I know how my life seems on the outside. A published book. A good agent. Some press. I know because I’ve looked at many of my colleagues, through the lens of social media, with similar achievements and accolades and thought they had everything. They were doing so well.
And I’ve looked at friends outside my world – in banking, tech, theater, sales, marketing – and compared myself to them. They’re getting promotions, raises, stock options, paid vacation. These friends of mine are killing it, I’d think.
Then I talk to them. They feel like I do. None of them feel they are killing it. None of them feel they are doing well. Every one of them wishes they were doing something else, something better. Each one of them feels they aren’t getting anywhere. One of them was just passed up for a promotion. One of them lost a big deal. One of them hasn’t gotten a good part in two years. One of them hasn’t sold a house in eighteen months. And when they tell me these things I have an overwhelming desire to advise them to watch The West Wing.
I started it a few weeks ago. I needed a new, easy show to wind down to. The kind with just the right hum, the right feel to help me decompress and fall asleep. I loved the pace of it. The importance of it. The comfort of falling in and watching other people run around and work till 4 am, while I lie, lazily in bed. Except something else happened when I started watching it.
I started noticing all these supporting characters. Big name actors with two, three lines. Amy Adams who appears in one episode as a young Indiana farm girl. Ty Burrell from Modern Family appears to discuss national seatbelt law. Jane Lynch’s familiar face appears is in the press box as an unnamed reporter. Evan Rachel Wood, Felicity Huffman, Taye Diggs, JK Simmons, Connie Britton, all these important, successful big name actors are popping up as one-lined extras.
Wow, I think to myself. These big actors with their own shows, Golden Globes and Oscars, were once just struggling extras with a single line. What were they thinking at this moment in their career? Is this a big day for them or a reminder that they are only extras? Or are they excited by this new chance, however small?
I have to assume they took the part with gratitude. That they took these two lines, this one moment, and poured their heart and soul into it. They didn’t get discouraged by the successful actors in front of them, the full-time cast members who’d walk the red carpet at the Emmy’s while they stayed home to watch. They took the part they were given, gave it their all, went home, then worked for the next one.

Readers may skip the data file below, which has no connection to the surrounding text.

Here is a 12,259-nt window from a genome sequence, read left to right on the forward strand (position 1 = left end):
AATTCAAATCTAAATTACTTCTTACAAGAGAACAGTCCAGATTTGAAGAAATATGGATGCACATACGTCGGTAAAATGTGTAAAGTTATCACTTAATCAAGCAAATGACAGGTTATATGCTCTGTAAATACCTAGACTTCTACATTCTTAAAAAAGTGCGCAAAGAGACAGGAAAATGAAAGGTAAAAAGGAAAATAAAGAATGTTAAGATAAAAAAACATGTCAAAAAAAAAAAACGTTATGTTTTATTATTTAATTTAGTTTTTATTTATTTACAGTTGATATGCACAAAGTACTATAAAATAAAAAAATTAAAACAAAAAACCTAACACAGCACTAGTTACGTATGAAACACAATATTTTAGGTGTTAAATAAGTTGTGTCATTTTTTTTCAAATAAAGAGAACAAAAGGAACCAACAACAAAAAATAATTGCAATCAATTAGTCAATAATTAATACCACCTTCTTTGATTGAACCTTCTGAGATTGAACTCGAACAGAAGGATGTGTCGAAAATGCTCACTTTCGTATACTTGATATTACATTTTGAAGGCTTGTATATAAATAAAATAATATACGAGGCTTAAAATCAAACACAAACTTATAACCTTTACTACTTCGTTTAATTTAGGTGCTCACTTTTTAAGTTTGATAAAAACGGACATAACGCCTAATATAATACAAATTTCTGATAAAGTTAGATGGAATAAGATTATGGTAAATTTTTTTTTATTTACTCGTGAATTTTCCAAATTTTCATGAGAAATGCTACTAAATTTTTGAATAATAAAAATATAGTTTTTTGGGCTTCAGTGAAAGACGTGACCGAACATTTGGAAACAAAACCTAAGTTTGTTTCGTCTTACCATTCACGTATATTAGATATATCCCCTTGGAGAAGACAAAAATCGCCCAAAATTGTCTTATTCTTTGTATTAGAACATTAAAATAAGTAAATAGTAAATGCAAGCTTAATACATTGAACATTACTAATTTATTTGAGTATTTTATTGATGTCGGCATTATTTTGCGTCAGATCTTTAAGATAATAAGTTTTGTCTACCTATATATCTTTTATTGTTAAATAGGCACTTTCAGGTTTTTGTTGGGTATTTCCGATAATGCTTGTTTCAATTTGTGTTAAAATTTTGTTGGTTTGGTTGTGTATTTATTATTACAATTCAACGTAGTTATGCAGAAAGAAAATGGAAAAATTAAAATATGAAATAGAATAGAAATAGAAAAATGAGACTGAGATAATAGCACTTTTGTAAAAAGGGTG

Of course, we don’t get to see their career trajectory. The hundreds of other auditions they took then didn’t get. The hundreds of small, insignificant parts they had to swallow and smile for. We only see them as they are now – successful. And that’s why I love The West Wing.
It’s this refreshing reminder that we all start small. We all start at the bottom. And it’s those who persevere, who stay when it doesn’t seem worth it, when nothing is working out, when the call backs aren’t coming, when the coworkers get promoted ahead of us, when we’re just extras and everyone else is something better, something bigger.
The West Wing is this moment in time when we get to see the other side of success. The side of the working, grinding, hustling. The twenty-year gap from them as extras to them as stars. For many of them it was YEARS before they made it big. Even when they’re in their thirties, forties and still getting small parts as extras.
Weirdly enough, so many of my friends inspire me too. They can’t see it, but I can. I see it right there in front of them. The ten years they’ve been at their company that’s about to go public. Lane, who works twelve hour days, whose friends are all settling down and having babies, only to get passed up for a promotion by the new guy, will be able to buy herself a house with her shares. And Kate, who has been worried about not making rent the last three months is about to close her first big deal and her fears of not affording rent will be a distant memory. And Sara, who spent three years trying to get pregnant will get pregnant next month, and all that stress, all that trying, all those feelings that everyone else was a mother and she wasn’t, will be gone.
And when I have days or weeks like the last few, when I feel that I’m not really moving, that my book will be obsolete, that the next one may also not be a New York Times Bestseller, I think of The West Wing. I think that this is my moment as an extra. This is my grind. And, if I can just stay the course, keep the faith and take every opportunity with gratitude and excitement, I will, one day, get a bigger part.